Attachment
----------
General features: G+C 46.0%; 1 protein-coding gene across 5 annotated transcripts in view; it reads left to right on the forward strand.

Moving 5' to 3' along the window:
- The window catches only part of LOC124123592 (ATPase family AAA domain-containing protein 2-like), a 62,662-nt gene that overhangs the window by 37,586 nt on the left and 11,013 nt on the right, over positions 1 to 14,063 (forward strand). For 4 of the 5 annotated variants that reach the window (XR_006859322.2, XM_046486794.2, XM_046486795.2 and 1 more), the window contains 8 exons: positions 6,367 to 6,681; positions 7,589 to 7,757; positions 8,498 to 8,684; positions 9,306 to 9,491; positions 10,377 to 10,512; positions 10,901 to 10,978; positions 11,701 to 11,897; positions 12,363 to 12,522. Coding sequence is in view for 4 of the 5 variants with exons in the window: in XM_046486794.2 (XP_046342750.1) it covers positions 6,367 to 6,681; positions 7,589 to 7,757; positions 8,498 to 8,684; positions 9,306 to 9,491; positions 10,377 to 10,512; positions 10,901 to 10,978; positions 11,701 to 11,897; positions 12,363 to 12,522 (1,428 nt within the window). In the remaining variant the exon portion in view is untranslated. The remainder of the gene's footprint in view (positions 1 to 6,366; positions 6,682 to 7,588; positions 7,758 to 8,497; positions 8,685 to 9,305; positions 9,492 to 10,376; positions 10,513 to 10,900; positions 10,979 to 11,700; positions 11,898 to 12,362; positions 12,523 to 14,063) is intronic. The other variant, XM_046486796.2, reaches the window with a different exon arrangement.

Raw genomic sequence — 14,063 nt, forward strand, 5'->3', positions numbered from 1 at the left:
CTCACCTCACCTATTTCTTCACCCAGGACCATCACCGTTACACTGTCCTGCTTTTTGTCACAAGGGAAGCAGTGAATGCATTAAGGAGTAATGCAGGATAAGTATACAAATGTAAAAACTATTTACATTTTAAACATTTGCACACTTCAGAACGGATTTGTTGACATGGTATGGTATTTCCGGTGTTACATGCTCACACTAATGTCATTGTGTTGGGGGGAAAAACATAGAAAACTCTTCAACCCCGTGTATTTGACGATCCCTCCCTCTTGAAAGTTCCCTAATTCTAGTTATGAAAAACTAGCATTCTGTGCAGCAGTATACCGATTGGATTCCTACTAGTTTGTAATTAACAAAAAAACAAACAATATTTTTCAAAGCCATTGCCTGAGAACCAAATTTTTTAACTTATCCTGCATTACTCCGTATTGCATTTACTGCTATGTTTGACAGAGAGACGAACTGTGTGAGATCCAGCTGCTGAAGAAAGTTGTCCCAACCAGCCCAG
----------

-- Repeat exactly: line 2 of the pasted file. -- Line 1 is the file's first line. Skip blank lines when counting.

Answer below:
Moving 5' to 3' along the window: